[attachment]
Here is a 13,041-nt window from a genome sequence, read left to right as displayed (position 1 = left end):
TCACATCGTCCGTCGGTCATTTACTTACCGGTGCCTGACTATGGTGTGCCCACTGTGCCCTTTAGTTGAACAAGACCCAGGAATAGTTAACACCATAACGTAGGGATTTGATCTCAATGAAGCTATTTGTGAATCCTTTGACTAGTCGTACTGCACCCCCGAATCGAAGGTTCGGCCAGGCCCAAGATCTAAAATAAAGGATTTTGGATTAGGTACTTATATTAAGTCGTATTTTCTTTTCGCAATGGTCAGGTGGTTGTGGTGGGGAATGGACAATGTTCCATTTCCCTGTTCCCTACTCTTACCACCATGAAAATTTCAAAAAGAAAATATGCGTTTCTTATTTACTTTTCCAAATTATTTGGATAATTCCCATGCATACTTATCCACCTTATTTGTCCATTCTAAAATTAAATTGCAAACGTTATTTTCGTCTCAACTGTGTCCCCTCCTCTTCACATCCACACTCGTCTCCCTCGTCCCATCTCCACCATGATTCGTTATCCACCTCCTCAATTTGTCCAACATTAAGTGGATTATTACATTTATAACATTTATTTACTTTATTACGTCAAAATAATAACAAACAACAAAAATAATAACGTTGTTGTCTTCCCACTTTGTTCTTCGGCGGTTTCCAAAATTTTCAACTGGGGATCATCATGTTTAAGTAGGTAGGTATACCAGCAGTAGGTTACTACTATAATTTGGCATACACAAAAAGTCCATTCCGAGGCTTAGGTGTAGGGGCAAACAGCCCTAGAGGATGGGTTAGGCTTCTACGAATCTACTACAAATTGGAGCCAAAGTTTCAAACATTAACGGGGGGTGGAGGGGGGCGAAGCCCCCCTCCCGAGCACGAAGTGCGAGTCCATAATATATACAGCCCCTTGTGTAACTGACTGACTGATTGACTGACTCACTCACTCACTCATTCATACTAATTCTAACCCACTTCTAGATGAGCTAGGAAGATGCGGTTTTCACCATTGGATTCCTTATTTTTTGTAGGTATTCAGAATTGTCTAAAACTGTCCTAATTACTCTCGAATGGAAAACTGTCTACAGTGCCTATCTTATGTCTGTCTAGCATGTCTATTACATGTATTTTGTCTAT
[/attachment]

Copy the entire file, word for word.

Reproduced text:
Here is a 13,041-nt window from a genome sequence, read left to right as displayed (position 1 = left end):
TCACATCGTCCGTCGGTCATTTACTTACCGGTGCCTGACTATGGTGTGCCCACTGTGCCCTTTAGTTGAACAAGACCCAGGAATAGTTAACACCATAACGTAGGGATTTGATCTCAATGAAGCTATTTGTGAATCCTTTGACTAGTCGTACTGCACCCCCGAATCGAAGGTTCGGCCAGGCCCAAGATCTAAAATAAAGGATTTTGGATTAGGTACTTATATTAAGTCGTATTTTCTTTTCGCAATGGTCAGGTGGTTGTGGTGGGGAATGGACAATGTTCCATTTCCCTGTTCCCTACTCTTACCACCATGAAAATTTCAAAAAGAAAATATGCGTTTCTTATTTACTTTTCCAAATTATTTGGATAATTCCCATGCATACTTATCCACCTTATTTGTCCATTCTAAAATTAAATTGCAAACGTTATTTTCGTCTCAACTGTGTCCCCTCCTCTTCACATCCACACTCGTCTCCCTCGTCCCATCTCCACCATGATTCGTTATCCACCTCCTCAATTTGTCCAACATTAAGTGGATTATTACATTTATAACATTTATTTACTTTATTACGTCAAAATAATAACAAACAACAAAAATAATAACGTTGTTGTCTTCCCACTTTGTTCTTCGGCGGTTTCCAAAATTTTCAACTGGGGATCATCATGTTTAAGTAGGTAGGTATACCAGCAGTAGGTTACTACTATAATTTGGCATACACAAAAAGTCCATTCCGAGGCTTAGGTGTAGGGGCAAACAGCCCTAGAGGATGGGTTAGGCTTCTACGAATCTACTACAAATTGGAGCCAAAGTTTCAAACATTAACGGGGGGTGGAGGGGGGCGAAGCCCCCCTCCCGAGCACGAAGTGCGAGTCCATAATATATACAGCCCCTTGTGTAACTGACTGACTGATTGACTGACTCACTCACTCACTCATTCATACTAATTCTAACCCACTTCTAGATGAGCTAGGAAGATGCGGTTTTCACCATTGGATTCCTTATTTTTTGTAGGTATTCAGAATTGTCTAAAACTGTCCTAATTACTCTCGAATGGAAAACTGTCTACAGTGCCTATCTTATGTCTGTCTAGCATGTCTATTACATGTATTTTGTCTAT